Grown Korean adoptees return to birth country to fill in the missing gap
Alex Grosart is known among his work colleagues as a caring and personable teacher who knows how to relate to his students. This may be why he is counted as one of the most popular teachers at Seoul International Academy.
It was by chance, however, that the 27-year-old math teacher settled in the job. Originally named Shin Young-nam, Grosart was adopted by a family in Marion, Massachusetts, when he was just 5 months old. He came back to Korea initially to search for his birth parents.
The government statistics say there are about 160,000 Korean adoptees abroad, but the civic groups say it's closer to 200,000. As many as 3,000 of them visit Korea every year, some on government-sponsored heritage tours. Some choose to stay in Korea and look for their parents, defying the success rate of less than 3 percent.
"Just being in Korea, I think about my (birth) mom a lot, just hoping that she's living well, healthy, and I also wonder if she thinks about me, if I'm living well, and want her to know that I'm happy." Grosart said. To improve his chances of finding his biological mother, Grosart has teamed up with a filmmaker to make a documentary about his experience in Korea as an adoptee. He says the search for his birth family will not stop until he successfully reunites with them.
Sometimes, the yearning to find the birth family is not about unhappiness with their lives abroad. For people like John Compton, it's about filling in the whats and ifs, and finding a new pace in life.
"I wanted to come to Korea so I could experience life in a culture that I might have grown up in as well as helping other adoptees if and when they choose to make the trip back to Korea for the first time," said Compton, originally named Oh Myeong-suk.
Compton, 35, has lived in Korea since August 2010. He was adopted when 6 months old by a family in Virginia. Prior to moving to Korea, he worked as a police dispatcher in California for 11 years. "I got tired of working for the state of California, so I came to Korea," he said. Now he works at Global Overseas Adoptee's Link (GOA'L) as an IT upgrade technician and dual citizenship liaison, which he himself obtained in April last year with 12 others.
Of the 13 who got the dual citizenship, only five went back to their countries. Compton says he is here to stay, permanently. "I hope to find some more information on where I was really born and maybe meet any relatives I may have," he said. As he continues his search for his birth family, he is passionate to help other adoptees find their way back to Korea.
Jenna Vandervort's journey ended in success. The 24-year-old English teacher based in Daejeon, 164 kilometers south of Seoul, found and reunited with her birth parents.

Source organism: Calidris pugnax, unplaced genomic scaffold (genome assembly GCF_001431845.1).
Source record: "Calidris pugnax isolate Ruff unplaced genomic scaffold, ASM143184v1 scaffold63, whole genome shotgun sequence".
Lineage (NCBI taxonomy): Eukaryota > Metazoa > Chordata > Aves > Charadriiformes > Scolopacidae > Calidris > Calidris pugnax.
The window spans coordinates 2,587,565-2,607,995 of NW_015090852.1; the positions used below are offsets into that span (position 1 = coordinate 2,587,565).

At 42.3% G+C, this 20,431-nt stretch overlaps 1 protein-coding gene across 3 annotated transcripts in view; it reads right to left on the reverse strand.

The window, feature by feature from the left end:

Vandervort started her search at her adoption agency in 2007 when she was studying Korean at KyungHee University. The local police helped out by sending letters, but there was no match. Without luck, she went back to the U.S.
She moved to Korea in February 2011 shortly after graduating from college, determined to try again to find her biological family. The process wasn't easy, she said, complicated by misleads and misinformation.
"On the adoption file, my mom was 10 years younger and I had an older brother, but it turned out to be all incorrect information." she said. Her problem was due to inadequate record-keeping in the 1970s and 1980s, one of the many frustrations for people like her. For Vandervort, the help of a social worker was critical for her search to be successful. They enlisted the help of the clinic where Vandervort was born and the city hall of her father's hometown. There she was able to track down her birth father.
Vandervort is now enjoying what her motherland has to offer. She travels to Seoul once or twice a week by bullet train, listens to the latest singles from Busker Busker and watches Korean dramas, like other Korean women her age. She frequently meets her birth family and gets along easily even though they have a cultural barrier.
"The language barrier can be frustrating at times, but it's an inevitable hurdle I must face," she said about communicating with her biological family. "With time, as I learn more Korean, I'm sure in the future we'll be able to communicate more effectively. Thank goodness for devices like iPhone. Being able to show pictures of vocabulary or using Naver dictionary helps a lot."
Vandervort hopes to one day master the Korean language and help other adoptees like her in the future as a social worker. She will start a graduate program in social work at Seoul National University next year with full tuition and stipend scholarship from Korean Government Scholarship Program.
But for others like her who are searching for birth families, she advises caution.
"There is always the possibility of rejection, or of a sad past from your family," she said. "But despite what the outcome is, starting a new beginning together can be quite exciting, fun, and well, just challenging."
As for now, Grosart's feelings toward his birth family are uncertain. "So far, I haven't really uncovered my true feelings. I hope that they are living well and have found happiness. I am extremely blessed in my life with the family and friends I have and I hope that they too have found that," he said.
"I see many Korean families and the wonderful interactions that they have with one another and I was hoping that I, too, might be able to find my biological family and get to know them in a similar way."
Grosart is not going to give up searching for his birth mom. He encourages other adoptees to be persistent in their search for their birth families.
He also advises that the search be for the right reasons.
"I would encourage everyone to dig deep and really try to think about their motivations. Sometimes giving up might be the hardest thing to do, but the best in the end," he said. (Yonhap)